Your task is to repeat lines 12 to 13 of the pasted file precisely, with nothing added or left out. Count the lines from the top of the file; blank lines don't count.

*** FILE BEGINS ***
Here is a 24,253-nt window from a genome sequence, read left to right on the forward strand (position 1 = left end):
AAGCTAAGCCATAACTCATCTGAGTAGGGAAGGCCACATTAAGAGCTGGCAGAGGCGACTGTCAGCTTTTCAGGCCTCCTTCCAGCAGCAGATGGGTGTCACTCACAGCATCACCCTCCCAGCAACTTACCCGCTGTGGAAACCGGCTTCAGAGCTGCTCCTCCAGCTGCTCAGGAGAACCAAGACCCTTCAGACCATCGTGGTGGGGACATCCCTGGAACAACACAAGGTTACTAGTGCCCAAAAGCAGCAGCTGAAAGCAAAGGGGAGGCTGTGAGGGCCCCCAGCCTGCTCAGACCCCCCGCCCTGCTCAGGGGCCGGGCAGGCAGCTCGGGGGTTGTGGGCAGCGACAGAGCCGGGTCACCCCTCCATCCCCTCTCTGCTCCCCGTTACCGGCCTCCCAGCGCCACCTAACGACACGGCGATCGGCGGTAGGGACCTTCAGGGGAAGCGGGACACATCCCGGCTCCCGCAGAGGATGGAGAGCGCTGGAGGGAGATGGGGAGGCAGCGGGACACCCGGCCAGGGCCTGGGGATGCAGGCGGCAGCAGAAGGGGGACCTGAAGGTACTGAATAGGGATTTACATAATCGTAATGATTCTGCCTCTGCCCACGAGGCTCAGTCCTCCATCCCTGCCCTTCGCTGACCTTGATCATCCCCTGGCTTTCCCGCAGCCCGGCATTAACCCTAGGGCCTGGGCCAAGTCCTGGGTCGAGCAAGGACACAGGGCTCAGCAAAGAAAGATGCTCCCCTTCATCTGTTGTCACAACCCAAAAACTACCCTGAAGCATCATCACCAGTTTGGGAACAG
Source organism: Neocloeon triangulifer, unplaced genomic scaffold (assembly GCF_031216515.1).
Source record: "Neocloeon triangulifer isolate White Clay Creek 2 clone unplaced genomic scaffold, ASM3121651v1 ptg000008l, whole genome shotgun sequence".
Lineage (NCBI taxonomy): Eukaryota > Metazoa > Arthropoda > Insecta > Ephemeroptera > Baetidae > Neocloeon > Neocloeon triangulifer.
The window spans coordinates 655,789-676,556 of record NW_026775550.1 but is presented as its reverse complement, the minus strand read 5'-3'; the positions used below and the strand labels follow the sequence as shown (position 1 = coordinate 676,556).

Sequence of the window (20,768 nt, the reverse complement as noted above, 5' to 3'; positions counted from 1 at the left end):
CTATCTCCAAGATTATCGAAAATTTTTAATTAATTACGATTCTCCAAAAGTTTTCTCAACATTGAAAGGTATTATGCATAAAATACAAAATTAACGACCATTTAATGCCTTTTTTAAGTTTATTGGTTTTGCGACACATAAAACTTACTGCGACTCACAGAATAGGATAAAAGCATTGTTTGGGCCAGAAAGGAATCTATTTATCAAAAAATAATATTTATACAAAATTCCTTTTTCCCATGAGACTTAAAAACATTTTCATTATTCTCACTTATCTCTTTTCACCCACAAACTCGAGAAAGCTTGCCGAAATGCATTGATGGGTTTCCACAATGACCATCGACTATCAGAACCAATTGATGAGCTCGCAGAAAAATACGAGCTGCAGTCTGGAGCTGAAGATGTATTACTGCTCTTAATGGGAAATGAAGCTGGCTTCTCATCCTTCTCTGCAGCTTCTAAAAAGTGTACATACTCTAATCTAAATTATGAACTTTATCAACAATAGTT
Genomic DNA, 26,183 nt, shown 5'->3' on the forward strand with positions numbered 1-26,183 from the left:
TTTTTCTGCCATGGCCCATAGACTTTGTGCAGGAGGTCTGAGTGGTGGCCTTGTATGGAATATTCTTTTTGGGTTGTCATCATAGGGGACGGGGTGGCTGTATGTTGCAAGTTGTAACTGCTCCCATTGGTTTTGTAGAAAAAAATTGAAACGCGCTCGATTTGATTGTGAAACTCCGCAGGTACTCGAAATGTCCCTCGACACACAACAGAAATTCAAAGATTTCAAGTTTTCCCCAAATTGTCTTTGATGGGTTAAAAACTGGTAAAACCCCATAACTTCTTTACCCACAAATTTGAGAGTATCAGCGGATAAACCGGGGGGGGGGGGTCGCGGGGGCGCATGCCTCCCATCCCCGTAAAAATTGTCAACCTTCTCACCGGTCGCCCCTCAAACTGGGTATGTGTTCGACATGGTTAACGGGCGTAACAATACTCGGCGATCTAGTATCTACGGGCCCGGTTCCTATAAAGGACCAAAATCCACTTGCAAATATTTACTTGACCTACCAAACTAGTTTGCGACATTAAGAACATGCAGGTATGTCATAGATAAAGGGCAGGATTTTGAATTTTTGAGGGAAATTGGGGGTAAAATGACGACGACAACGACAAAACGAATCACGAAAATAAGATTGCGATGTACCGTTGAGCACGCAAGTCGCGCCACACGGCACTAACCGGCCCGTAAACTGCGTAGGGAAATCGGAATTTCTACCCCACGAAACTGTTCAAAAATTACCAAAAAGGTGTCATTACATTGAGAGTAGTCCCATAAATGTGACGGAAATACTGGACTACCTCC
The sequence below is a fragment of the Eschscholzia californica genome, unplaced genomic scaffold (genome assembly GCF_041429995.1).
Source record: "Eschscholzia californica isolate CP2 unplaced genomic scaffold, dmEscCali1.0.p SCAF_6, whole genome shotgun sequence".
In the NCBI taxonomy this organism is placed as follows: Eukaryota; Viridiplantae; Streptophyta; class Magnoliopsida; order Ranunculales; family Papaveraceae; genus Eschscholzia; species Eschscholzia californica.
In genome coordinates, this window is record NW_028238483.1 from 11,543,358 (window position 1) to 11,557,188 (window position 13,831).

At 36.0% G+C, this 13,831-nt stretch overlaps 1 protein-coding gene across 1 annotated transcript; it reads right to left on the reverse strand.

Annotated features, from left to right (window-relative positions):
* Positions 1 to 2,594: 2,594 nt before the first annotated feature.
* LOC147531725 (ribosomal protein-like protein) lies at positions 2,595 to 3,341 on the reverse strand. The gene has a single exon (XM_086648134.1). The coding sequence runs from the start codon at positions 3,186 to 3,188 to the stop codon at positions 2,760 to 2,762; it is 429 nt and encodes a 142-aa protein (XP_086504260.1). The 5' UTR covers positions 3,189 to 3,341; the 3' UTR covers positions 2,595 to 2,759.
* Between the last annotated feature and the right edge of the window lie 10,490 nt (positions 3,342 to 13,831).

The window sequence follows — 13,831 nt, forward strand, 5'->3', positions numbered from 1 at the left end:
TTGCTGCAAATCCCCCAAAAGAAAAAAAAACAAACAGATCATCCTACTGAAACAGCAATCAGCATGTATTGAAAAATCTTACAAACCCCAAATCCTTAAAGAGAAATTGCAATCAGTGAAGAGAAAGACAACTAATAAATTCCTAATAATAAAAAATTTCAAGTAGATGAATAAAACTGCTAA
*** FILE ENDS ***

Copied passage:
Source record: "Eschscholzia californica isolate CP2 unplaced genomic scaffold, dmEscCali1.0.p SCAF_6, whole genome shotgun sequence".
In the NCBI taxonomy this organism is placed as follows: Eukaryota; Viridiplantae; Streptophyta; class Magnoliopsida; order Ranunculales; family Papaveraceae; genus Eschscholzia; species Eschscholzia californica.